June 30, 2009
Amrita Center for Nanosciences, Kochi
Nanotechnology is one of the world’s premier journals on nanoscale science and technology. It disseminates research from the engineering, fabrication, optics, electronics, materials science, molecular manufacturing, chemistry, biological and medical communities. The Amrita Center for Nanosciences regularly publishes its research work in this journal. A recent paper titled, The design of novel nanostructures on titanium by solution chemistry for an improved osteoblast response, was downloaded from the journal website over 250 times this past quarter.
“To put this into context, across all IOP journals, 10% of articles were accessed over 250 times this quarter,” stated an email from the publisher. “The paper is part of a student’s PhD work,” stated the Center Director, Dr. Shanti Nair. “We have developed a unique process to make nanostructures on titanium surfaces by hydrothermal treatment and we have shown the enhanced attachment and proliferation of osteoblast cells on these surfaces. This discovery provides a new process for surface modification of titanium implant surfaces for orthopedic applications.”
Titanium is a popular material for implants such as those used for joint replacements. For these orthopaedic implants to be successful however, the bone must meld to the metal (in this case, titanium) that the artificial hips, knees and shoulders are made of. Currently, the bone doesn’t always properly meld to the implants. The challenge is that the bone-forming cells, also known as osteoblasts, don’t grow or don’t grow fast enough. The new method uncovered by the Amrita team could significantly promote cell growth and function, thus solving this problem.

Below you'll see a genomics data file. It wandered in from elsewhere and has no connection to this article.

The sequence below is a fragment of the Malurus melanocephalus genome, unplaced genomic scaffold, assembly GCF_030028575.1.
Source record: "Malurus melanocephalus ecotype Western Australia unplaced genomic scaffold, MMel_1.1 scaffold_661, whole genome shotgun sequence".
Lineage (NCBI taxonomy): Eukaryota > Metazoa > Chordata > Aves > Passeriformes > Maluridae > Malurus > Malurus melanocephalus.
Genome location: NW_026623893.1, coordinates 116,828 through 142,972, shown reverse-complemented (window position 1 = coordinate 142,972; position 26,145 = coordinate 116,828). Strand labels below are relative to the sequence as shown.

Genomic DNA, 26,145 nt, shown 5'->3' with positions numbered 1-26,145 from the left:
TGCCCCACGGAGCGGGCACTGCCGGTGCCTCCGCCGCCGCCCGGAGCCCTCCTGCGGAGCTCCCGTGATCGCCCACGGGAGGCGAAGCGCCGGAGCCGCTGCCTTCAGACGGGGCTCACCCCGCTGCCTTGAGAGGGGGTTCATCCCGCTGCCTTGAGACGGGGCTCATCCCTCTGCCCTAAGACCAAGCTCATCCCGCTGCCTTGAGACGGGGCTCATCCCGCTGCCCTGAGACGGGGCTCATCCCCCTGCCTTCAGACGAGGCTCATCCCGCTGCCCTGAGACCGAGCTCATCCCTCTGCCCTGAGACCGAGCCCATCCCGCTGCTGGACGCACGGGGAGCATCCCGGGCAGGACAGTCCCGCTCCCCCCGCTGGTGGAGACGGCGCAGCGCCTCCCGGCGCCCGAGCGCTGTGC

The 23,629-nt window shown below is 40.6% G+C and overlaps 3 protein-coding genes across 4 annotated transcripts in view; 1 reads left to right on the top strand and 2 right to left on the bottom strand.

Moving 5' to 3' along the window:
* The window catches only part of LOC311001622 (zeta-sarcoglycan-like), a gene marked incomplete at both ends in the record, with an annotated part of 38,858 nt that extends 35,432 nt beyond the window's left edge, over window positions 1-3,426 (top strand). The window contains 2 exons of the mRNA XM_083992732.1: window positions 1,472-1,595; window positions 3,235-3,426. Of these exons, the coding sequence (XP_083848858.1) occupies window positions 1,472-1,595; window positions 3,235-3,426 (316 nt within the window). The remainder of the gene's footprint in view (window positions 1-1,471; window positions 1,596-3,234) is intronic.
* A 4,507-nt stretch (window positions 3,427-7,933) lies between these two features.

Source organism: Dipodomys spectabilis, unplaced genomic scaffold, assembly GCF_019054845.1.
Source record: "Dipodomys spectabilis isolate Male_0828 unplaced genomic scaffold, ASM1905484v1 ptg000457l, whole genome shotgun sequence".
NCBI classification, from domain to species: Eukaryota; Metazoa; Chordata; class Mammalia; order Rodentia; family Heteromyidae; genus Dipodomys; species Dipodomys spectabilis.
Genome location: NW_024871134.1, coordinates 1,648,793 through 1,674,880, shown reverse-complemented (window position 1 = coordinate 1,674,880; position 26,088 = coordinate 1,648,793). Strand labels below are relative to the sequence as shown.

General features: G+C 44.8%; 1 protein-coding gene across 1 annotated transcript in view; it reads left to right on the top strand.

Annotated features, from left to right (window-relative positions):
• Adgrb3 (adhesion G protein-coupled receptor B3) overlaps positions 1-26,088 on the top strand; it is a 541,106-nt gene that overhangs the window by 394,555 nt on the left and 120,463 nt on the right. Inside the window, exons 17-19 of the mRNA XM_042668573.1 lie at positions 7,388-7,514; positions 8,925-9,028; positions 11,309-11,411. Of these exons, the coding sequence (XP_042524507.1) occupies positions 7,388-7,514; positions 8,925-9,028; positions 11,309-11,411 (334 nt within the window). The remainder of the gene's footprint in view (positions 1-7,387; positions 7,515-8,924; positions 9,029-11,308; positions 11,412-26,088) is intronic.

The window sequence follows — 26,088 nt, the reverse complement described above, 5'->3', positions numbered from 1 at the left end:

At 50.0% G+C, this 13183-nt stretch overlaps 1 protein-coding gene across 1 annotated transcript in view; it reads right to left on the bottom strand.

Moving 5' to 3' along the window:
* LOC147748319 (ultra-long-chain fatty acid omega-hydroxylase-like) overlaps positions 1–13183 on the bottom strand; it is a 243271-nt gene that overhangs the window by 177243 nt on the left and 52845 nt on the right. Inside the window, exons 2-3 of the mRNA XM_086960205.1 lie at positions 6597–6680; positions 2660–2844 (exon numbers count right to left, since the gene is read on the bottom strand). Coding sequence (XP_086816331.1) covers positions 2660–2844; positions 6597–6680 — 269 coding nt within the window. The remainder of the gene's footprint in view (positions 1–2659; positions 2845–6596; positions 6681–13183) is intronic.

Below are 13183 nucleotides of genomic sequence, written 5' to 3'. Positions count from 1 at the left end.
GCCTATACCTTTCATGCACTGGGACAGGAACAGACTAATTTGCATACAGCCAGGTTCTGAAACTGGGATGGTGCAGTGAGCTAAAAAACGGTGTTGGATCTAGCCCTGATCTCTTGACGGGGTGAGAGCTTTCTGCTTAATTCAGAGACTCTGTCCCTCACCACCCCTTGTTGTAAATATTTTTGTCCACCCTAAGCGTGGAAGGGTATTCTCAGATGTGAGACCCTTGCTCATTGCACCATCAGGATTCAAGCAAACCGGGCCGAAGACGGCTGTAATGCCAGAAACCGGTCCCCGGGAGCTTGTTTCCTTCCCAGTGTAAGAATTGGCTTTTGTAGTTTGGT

“We report an interesting cell response to novel nanostructures formed on a titanium surface by a simple non-lithographic bottom-up method,” states the research paper abstract. “The surface topography of bio-implant materials dramatically influences their cell response. The aim of this study was to modify the surface of a titanium implant by a simple and cost effective processing technique and to determine its suitability for osteoblast attachment …” (Read complete paper abstract) “Thus, based on our results, we suggest that this study may present one of the best designs and systematic syntheses of biocompatible nanostructures on metallic Ti for orthopedic implant applications.”
This research paper from Amrita was the second paper this quarter to have received the distinction of being among the top 10% of all papers published in terms of download times. (see earlier news) We congratulate the Amrita team for this unique distinction.